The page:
Adonai spoke to Moses: "Speak to Aaron and his sons. Tell them, 'This is the Torah of the sin offering: In a place where you slaughter the burnt offering, there you will slaughter the sin offering before Adonai. It is holy of holies.'" (Leviticus 6:17-18)
This week's Torah portion (Tzav) reviews the different types of sacrifices offered by the priests that were introduced in last week's portion. The sin offering (chatat) in this passage is compared to the burnt offering (olah), the prototype and ideal of all offerings.
It seems odd that this passage places the sin offering on the same level as the burnt offering. The sin offering was used primarily as a way of seeking forgiveness for unintentional sins. As such, it could be brought to the priest by anyone upon the realization that he or she had violated some sacred requirement or prohibition. We might have thought that this was the most ordinary of all sacrificial offerings, a way merely of saying "sorry" for a mistake.
Yet, this verse states the opposite. It goes so far as to call the sin offering "holy of holies." The sin offering is made in the same place—perhaps both physically and spiritually—as the holiest of all offerings. There is a hint here of what the rabbis meant when they praised the repentance from sin, even over not sinning at all.
The Talmud declares (B. Berachot 34b): "Rabbi Abahu said, 'Where those who have repented from sin stand, those who have never sinned cannot stand." Through the act of recognizing error and seeking forgiveness, a sinner becomes superior to the sinless! The greatest perfection, to the rabbis, is not in the perfect. It is the repair of the imperfect.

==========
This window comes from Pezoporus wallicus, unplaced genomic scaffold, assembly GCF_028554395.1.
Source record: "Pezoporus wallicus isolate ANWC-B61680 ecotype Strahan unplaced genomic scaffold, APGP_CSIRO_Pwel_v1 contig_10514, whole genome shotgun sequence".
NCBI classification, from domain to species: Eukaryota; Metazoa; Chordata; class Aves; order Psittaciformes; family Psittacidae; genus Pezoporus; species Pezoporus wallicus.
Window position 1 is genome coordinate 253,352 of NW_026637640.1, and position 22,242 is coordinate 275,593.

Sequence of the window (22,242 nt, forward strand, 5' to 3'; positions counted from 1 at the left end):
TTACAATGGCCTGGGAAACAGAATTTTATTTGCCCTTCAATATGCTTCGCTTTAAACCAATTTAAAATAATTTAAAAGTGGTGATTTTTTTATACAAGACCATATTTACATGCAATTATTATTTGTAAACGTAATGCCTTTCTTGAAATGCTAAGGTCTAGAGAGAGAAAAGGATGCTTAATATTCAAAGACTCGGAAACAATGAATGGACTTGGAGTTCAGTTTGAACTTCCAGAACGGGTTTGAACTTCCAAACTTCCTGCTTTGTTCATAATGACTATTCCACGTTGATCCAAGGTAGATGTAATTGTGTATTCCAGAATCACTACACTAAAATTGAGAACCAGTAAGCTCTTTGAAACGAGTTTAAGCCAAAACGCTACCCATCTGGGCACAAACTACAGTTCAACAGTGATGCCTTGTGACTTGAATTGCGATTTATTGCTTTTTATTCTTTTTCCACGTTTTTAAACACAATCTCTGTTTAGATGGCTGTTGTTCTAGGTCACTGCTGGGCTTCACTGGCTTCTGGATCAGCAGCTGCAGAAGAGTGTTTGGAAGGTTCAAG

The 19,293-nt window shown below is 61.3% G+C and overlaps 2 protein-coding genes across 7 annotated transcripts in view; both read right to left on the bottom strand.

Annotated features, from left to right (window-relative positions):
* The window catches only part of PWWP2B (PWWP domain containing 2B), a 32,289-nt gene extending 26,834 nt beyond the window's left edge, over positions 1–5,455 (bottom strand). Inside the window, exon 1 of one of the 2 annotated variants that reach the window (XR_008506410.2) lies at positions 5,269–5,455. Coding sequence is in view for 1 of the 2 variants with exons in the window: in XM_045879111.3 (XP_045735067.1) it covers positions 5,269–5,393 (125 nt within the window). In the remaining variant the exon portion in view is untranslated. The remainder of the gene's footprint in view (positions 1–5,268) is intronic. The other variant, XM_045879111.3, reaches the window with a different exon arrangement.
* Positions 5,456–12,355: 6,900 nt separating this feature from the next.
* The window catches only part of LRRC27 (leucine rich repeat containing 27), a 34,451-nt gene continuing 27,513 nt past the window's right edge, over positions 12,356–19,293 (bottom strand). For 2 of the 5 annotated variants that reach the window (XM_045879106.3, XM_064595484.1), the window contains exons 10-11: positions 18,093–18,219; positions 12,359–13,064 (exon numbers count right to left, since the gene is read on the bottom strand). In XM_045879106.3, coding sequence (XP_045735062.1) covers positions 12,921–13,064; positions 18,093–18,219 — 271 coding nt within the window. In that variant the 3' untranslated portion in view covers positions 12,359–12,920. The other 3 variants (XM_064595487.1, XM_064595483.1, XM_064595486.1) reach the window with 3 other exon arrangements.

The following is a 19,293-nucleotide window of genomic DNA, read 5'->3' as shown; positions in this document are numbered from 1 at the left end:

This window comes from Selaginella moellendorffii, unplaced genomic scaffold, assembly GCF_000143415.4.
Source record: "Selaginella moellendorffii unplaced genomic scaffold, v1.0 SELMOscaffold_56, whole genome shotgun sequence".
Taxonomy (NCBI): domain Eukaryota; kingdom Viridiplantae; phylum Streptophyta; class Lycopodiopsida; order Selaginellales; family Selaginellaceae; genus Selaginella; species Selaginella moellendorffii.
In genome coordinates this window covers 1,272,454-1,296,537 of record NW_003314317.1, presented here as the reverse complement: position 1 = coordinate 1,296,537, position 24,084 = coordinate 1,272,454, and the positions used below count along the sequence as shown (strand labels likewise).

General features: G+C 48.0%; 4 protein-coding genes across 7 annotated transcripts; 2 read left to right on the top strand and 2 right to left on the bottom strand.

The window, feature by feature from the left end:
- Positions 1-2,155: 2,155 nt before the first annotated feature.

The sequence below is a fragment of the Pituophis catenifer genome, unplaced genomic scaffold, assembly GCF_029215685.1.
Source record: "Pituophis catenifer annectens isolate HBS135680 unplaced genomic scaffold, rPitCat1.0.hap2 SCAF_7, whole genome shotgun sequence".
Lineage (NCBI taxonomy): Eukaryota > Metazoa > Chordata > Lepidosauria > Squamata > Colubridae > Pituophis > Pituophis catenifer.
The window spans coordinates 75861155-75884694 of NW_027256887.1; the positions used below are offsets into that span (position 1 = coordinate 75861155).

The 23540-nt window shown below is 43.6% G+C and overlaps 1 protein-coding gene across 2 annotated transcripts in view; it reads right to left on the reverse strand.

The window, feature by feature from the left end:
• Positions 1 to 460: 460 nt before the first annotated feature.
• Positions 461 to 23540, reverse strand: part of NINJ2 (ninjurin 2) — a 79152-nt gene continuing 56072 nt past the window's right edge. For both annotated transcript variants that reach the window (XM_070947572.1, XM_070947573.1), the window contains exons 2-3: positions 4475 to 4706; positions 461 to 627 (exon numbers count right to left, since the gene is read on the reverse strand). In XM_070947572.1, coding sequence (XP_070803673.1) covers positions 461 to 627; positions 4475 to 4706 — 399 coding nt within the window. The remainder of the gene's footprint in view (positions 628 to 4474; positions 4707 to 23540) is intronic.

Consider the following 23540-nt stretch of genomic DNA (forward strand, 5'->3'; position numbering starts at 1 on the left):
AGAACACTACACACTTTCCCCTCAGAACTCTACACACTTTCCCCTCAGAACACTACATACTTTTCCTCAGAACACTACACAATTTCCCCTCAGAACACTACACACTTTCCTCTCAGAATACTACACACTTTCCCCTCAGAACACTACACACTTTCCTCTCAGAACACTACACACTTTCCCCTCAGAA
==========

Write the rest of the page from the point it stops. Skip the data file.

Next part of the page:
We even could conclude from this message that sin is, in fact, the vehicle through which we ascend to the highest realms of holiness in our lives. That may seem preposterous, or even perverse. How can a wrong be better than a right? Yet, it does make psychological sense and spiritual sense.
We can learn more from our mistakes than from doing only what is right. When we act in thoughtless ways and see the harm we have caused, we can be shocked by our own failings. The awareness of what we have done can teach us a deeper commitment to doing better in the future. We learn to do what is right for all of the right reasons—not just to follow a rule out of simple obedience, but as a choice informed by personal heartache and hard-won experience.
Each of us carries the baggage of our own past. We all have had moments that we remember and deeply regret—enough to make us wish we could change the past. Even after we have apologized and made restitution to the people we hurt, those moments stay with us. The spiritual power of this teaching, however, is that we can transform the guilt we might feel about those moments into something positive. When we come before God—and come before our own deepest selves—with heartfelt remorse, we turn such moments into a source of personal elevation.
We may not be able to change what we did in the past, but we do have an opportunity to change what our past means to us. It is within our power to heal the wounds we feel from our mistakes and realize that they have made us better, not worse, than we were before.
This is Torah. It is the Torah of the sin offering. Your sins, once you confront them, put you in the place of the highest holiness. They are no longer a source of pangs of guilt, but become a source of strength. Through them, you enter the Holy of Holies.
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